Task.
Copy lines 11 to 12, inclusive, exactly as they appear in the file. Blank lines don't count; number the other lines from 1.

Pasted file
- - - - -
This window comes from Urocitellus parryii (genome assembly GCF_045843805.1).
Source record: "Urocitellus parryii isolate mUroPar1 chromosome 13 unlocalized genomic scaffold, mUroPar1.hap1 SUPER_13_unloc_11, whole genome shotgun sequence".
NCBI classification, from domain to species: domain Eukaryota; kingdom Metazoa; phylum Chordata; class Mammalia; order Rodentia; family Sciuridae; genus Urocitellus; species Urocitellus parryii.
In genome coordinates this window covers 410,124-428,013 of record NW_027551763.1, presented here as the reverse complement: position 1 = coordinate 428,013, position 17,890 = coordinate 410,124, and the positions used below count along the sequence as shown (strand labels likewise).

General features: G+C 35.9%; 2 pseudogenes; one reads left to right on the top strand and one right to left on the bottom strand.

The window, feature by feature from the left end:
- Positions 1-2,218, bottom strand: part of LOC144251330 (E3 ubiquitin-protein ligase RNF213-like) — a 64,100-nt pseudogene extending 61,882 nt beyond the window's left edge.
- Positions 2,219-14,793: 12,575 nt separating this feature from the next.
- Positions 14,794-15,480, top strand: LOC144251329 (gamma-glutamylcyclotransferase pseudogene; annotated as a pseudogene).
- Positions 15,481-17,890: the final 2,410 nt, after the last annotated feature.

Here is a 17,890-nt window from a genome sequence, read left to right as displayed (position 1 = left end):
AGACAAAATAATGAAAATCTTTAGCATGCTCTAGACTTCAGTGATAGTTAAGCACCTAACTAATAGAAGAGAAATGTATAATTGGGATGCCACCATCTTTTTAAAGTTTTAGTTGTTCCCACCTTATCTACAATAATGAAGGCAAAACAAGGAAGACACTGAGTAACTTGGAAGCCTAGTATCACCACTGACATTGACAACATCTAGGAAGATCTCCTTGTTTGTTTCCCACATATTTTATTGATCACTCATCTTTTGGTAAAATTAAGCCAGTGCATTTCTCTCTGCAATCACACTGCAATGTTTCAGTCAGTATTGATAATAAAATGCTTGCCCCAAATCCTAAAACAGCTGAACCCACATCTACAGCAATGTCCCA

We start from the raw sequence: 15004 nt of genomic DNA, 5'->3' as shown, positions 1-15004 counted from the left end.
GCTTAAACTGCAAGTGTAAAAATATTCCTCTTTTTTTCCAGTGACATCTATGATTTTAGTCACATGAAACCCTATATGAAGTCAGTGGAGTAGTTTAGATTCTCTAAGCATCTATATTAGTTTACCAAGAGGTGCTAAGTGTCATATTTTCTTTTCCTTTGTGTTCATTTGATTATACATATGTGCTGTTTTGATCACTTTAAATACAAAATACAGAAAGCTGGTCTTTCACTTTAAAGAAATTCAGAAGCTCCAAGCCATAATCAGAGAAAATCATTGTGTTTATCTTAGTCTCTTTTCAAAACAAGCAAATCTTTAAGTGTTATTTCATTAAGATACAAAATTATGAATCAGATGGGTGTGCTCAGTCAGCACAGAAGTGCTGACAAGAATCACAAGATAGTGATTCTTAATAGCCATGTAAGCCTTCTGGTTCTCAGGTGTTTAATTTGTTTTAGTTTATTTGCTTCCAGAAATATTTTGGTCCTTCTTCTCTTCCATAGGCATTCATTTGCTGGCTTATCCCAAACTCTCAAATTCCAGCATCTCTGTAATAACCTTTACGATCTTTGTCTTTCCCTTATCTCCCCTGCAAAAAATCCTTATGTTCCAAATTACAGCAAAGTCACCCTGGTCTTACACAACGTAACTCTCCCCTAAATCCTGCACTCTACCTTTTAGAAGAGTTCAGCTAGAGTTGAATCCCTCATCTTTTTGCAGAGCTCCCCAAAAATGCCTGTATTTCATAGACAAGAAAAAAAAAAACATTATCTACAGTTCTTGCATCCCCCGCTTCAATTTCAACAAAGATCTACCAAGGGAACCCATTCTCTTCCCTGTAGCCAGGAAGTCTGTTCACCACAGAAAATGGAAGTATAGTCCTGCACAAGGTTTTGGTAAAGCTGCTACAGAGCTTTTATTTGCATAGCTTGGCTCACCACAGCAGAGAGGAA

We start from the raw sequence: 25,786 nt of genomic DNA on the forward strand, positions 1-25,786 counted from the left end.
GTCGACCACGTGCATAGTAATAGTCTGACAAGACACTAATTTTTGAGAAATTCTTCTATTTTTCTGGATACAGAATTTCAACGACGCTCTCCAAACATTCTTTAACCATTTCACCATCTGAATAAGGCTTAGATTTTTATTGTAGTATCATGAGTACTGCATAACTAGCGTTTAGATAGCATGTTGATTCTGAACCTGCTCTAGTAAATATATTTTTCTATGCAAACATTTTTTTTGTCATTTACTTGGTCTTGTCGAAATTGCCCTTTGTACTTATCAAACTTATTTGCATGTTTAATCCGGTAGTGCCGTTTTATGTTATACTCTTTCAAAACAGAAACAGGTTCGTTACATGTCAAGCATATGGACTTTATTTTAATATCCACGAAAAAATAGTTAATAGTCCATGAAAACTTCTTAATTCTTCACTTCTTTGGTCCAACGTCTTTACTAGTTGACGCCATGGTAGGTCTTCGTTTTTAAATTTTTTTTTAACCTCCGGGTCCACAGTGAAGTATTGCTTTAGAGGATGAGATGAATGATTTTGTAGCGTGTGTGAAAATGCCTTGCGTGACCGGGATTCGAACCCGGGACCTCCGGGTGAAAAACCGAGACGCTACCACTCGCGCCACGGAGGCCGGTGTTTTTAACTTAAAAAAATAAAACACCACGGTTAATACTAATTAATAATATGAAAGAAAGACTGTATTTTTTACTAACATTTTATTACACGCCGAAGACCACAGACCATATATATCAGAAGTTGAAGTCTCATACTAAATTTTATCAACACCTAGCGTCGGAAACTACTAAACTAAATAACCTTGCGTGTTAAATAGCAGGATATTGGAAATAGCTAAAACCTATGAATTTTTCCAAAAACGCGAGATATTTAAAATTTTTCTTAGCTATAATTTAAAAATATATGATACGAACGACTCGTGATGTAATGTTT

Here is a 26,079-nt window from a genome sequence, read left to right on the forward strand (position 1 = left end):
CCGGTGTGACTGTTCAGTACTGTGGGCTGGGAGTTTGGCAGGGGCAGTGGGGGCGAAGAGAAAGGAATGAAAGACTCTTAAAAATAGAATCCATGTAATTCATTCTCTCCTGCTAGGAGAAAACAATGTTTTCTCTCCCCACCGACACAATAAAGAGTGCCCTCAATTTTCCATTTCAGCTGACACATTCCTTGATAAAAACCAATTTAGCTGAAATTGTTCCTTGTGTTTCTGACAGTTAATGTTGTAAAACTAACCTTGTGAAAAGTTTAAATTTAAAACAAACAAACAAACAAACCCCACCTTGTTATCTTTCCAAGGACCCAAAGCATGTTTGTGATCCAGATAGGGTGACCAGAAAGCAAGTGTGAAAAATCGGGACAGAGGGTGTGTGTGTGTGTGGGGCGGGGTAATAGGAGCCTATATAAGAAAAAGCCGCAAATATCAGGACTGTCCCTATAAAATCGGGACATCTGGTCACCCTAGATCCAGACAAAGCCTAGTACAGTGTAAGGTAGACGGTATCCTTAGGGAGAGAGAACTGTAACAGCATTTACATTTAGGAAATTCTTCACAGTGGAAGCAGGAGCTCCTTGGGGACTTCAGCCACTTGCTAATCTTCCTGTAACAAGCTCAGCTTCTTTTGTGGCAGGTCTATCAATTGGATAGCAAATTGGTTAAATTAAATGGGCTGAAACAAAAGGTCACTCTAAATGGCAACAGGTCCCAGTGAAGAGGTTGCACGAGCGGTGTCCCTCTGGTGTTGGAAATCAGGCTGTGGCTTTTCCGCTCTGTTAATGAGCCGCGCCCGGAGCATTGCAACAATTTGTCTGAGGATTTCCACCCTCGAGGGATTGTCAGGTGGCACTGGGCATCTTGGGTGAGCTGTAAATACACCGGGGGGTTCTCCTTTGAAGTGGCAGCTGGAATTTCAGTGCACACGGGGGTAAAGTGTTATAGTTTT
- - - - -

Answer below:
Here is a 17,890-nt window from a genome sequence, read left to right as displayed (position 1 = left end):
AGACAAAATAATGAAAATCTTTAGCATGCTCTAGACTTCAGTGATAGTTAAGCACCTAACTAATAGAAGAGAAATGTATAATTGGGATGCCACCATCTTTTTAAAGTTTTAGTTGTTCCCACCTTATCTACAATAATGAAGGCAAAACAAGGAAGACACTGAGTAACTTGGAAGCCTAGTATCACCACTGACATTGACAACATCTAGGAAGATCTCCTTGTTTGTTTCCCACATATTTTATTGATCACTCATCTTTTGGTAAAATTAAGCCAGTGCATTTCTCTCTGCAATCACACTGCAATGTTTCAGTCAGTATTGATAATAAAATGCTTGCCCCAAATCCTAAAACAGCTGAACCCACATCTACAGCAATGTCCCA